New Faculty Profiles
Stephen Ryan (Industrial Organization)
Stephen earned undergraduate degrees in Economics and Chemistry at Virginia Tech before attending Duke University where he received his Ph.D. in Economics in 2005. He then worked for seven years in the Economics Department at MIT. He decided to come to UT for the excellent research environment, the great colleagues, and the opportunity to be part of a growing department, though he agrees the friendly people and warm climate of Texas are a nice bonus. In his spare time, he enjoys running, playing guitar, traveling with his wife Christina, and watching the WWE.
Stephen’s research interests are in industrial organization, with a focus on the application of structural methods at the intersection of public policy, economic theory, and econometrics. His work spans a range of topics, from the estimation of teacher labor supply in rural India to modeling the health insurance plan choices and utilization of workers in the aluminum industry. Two recently published papers highlight the constructive role that theory can play in describing the world and providing policy guidance. In ongoing work, Stephen is examining the impacts of cap-and-trade regulations on firms in California and using personnel data from the US Army to estimate the value of a statistical life.
Sukjin Han (Econometrics)
Sukjin received his Ph.D. at Yale University after completing his undergraduate studies in Economics at Seoul National University in Korea, where he was born and raised. He spent part of his youth in Europe and, while in his twenties, two years in the Korean army. As an econometrician, Sukjin is interested in the identification of nonlinear econometric models and, specifically, the situation where such models are only weakly identified. Whereas previous research has only provided solutions to the “weak instrument” problem in linear models, his research has proposed methodology for additional models often used by empirical researchers.
Sukjin is interested in applied microeconomic questions, including the measurement of gains from educational programs so that policy can be better informed. Sukjin is also a devotee of arts and science in general, and of the integration of the two different branches of knowledge.
Brendan Kline (Econometrics)
Brendan recently graduated from Northwestern University with a Ph.D. in Economics, having completed his undergraduate studies in Mathematics and Economics at Iowa State University. His research is primarily in theoretical econometrics, the field of economics concerned with the development of statistical methods. His recent work focuses the estimation and testing of models from microeconomic theory, including game theory. These methods are potentially applicable to many areas of economics and the social sciences more generally; for example, these methods can be used to help predict how companies would respond to government regulation. He is also interested in labor economics, where his research has focused on the interaction between economic outcomes and health outcomes. This research includes cases where economic outcomes affect health outcomes and also cases where health outcomes affect economic outcomes.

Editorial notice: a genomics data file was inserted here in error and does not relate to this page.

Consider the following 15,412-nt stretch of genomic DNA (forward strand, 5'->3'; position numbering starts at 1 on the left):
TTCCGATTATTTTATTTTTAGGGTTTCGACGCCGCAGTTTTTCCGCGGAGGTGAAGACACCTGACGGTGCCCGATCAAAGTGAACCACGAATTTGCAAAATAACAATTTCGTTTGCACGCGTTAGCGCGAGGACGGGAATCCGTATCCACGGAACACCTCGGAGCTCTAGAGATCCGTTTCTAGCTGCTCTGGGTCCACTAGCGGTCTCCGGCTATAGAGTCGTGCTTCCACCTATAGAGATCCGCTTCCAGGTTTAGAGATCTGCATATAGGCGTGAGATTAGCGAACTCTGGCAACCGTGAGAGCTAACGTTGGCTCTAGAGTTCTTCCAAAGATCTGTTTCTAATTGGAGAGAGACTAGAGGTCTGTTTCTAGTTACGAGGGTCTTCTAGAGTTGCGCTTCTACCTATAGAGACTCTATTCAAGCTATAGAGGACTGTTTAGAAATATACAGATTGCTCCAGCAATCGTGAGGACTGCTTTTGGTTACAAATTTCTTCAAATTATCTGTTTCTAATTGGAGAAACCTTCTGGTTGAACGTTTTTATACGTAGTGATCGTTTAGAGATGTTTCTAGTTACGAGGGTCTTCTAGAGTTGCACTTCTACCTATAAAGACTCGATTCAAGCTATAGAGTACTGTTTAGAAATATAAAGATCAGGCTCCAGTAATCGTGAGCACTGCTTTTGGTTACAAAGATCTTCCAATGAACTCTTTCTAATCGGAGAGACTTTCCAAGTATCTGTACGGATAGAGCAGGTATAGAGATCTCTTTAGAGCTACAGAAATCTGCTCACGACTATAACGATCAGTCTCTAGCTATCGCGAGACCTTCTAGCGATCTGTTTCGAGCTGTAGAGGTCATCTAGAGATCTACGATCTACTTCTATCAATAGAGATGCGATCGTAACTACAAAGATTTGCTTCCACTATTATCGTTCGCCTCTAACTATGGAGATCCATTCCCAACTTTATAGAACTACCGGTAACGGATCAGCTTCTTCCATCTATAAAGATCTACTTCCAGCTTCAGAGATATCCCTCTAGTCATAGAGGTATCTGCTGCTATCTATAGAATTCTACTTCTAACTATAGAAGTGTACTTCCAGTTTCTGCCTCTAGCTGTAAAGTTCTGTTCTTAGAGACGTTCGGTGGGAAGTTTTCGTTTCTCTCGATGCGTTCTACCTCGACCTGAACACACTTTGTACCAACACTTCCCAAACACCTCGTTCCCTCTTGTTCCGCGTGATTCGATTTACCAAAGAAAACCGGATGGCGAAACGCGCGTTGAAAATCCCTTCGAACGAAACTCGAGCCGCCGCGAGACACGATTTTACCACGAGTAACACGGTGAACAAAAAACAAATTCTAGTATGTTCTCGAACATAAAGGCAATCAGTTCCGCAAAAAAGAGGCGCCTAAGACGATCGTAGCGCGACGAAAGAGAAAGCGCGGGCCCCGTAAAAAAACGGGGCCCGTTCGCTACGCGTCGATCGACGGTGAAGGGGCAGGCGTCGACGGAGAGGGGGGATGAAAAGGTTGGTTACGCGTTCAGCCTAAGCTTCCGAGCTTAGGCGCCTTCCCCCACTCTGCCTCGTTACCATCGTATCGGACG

Day Manoli (Public Finance)
Day was born and raised in Milwaukee, where he developed an early interest in economics while attending high school. He left in 1999 to attend the University of Chicago where he completed his undergraduate studies and received an MA in economics in 2004. He moved to California and received his Ph.D in economics from the University of California, Berkeley in 2008.
Day enjoys how economics combines mathematical and statistical analyses to analyze policy relevant questions. He is a public finance economist with research focusing on social security and income taxation. In his research on social security, he has worked with coauthors to analyze how social security annuity payments and lump-sum retirement benefits affect individuals' retirement decisions. This research on retirement led to further work to examine the literature on individuals' labor supply responses to wage changes and gain some general insights for macroeconomic models. In a current project, Day is researching how an increase in the early retirement age affects individuals’ retirement decisions and firms' hiring decisions. In his spare time, he enjoys working out, reading, and a variety of outdoor activities. While he says he doesn’t know much about Austin yet, he’s excited to explore the city.